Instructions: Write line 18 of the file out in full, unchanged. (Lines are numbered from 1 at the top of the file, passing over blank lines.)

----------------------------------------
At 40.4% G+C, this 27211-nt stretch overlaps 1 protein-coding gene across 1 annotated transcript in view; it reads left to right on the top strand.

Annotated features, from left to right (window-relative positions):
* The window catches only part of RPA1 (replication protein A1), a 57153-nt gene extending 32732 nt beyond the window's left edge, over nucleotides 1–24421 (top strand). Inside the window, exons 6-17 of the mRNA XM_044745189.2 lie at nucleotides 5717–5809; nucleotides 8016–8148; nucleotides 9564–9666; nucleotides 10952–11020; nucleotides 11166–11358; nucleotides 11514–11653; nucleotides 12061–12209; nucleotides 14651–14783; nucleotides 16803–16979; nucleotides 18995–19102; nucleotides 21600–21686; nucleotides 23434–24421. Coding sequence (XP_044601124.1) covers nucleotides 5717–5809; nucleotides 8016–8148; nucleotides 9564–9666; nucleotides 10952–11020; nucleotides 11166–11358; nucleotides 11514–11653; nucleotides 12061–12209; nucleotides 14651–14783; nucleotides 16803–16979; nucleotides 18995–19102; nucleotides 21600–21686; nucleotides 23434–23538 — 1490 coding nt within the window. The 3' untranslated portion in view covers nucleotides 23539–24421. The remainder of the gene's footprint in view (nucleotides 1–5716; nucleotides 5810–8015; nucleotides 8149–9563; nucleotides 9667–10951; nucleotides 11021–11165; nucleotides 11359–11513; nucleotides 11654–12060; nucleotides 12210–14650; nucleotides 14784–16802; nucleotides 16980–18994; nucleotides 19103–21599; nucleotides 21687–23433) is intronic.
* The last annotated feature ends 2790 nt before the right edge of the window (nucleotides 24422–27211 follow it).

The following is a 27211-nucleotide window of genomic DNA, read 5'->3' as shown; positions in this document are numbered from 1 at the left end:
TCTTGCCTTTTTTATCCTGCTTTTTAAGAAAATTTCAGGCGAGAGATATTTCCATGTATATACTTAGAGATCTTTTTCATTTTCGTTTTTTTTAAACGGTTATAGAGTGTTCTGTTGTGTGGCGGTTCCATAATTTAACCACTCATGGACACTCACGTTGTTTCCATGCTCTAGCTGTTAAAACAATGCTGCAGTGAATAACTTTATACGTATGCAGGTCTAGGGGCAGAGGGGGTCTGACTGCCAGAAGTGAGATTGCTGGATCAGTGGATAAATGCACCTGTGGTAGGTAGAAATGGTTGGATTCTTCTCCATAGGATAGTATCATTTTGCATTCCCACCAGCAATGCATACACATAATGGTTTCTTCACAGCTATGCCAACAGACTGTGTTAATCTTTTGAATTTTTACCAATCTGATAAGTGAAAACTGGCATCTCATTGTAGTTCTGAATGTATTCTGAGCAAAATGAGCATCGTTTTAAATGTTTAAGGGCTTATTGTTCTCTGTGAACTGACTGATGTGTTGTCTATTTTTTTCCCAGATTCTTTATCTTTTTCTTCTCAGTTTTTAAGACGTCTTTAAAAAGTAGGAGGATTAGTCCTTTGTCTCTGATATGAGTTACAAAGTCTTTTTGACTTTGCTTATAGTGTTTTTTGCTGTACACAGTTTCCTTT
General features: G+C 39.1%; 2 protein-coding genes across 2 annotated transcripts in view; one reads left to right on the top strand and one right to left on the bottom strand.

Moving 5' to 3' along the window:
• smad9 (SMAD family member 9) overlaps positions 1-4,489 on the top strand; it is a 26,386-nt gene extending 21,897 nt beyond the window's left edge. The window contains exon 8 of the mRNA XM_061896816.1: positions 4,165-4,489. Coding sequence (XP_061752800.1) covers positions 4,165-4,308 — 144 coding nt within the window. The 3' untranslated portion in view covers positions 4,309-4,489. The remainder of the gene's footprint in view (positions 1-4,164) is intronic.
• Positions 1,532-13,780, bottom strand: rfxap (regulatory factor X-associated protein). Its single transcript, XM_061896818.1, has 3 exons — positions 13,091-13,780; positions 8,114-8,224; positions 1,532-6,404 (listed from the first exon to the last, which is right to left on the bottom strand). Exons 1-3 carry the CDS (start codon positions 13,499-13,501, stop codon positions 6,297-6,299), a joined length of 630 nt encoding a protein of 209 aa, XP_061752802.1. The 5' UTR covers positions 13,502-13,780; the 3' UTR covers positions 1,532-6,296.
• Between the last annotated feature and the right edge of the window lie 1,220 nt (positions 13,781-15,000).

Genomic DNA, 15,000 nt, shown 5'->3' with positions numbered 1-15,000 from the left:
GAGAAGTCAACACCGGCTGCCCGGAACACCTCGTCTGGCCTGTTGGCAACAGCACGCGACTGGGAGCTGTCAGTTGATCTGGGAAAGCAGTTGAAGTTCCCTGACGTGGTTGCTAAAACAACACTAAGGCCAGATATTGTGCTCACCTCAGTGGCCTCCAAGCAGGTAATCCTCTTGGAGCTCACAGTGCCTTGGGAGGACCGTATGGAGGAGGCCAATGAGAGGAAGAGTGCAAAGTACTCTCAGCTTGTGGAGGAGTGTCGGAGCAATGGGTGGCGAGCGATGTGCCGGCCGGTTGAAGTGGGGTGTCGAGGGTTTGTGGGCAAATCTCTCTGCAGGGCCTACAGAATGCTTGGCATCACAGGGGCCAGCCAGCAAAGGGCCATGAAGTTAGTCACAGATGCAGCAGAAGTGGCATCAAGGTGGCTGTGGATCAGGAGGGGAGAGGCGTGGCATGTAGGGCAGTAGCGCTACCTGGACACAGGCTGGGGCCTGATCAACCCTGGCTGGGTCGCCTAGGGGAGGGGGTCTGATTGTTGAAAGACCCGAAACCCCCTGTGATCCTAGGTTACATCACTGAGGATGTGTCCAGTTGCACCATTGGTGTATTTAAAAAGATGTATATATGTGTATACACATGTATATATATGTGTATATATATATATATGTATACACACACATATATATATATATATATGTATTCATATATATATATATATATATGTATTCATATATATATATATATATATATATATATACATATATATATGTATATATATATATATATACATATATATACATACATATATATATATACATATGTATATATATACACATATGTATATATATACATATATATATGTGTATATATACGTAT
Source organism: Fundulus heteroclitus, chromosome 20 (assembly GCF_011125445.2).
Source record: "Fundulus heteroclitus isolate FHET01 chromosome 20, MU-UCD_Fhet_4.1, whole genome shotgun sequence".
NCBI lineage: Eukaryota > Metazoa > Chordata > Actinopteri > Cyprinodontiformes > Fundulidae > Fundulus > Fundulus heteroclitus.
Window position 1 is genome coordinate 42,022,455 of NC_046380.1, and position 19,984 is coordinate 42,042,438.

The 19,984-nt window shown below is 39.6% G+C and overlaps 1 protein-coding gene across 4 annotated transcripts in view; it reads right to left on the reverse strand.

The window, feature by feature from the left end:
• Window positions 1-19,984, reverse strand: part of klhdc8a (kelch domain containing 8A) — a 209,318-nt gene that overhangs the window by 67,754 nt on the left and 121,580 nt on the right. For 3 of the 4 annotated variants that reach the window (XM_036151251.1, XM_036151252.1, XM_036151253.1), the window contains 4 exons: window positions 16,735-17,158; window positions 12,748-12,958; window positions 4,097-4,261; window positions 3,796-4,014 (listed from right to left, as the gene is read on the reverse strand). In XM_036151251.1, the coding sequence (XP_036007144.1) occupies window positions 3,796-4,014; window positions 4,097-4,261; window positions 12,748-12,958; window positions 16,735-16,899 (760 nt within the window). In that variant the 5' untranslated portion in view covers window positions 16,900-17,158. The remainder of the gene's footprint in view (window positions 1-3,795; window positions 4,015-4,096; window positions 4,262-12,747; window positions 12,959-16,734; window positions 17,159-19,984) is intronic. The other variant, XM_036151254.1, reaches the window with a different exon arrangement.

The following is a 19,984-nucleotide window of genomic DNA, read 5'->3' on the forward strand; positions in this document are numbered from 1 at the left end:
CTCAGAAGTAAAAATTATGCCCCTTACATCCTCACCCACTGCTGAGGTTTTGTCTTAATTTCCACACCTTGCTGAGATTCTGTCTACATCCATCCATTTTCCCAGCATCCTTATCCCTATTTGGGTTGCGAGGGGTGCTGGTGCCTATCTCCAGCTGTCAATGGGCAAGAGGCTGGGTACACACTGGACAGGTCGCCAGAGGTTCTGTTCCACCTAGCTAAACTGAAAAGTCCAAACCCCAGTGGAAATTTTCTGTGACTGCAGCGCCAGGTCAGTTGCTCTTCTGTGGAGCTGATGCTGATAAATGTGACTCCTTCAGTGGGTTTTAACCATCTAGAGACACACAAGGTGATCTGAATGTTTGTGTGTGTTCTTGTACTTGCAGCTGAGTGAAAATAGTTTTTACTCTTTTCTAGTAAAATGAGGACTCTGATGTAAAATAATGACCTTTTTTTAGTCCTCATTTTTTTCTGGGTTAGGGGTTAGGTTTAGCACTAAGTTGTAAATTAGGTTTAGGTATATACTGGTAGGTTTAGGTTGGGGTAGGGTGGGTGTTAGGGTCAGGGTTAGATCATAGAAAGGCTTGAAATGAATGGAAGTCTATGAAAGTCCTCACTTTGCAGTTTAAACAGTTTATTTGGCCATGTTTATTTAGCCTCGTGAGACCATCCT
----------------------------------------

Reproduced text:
The 19,984-nt window shown below is 39.6% G+C and overlaps 1 protein-coding gene across 4 annotated transcripts in view; it reads right to left on the reverse strand.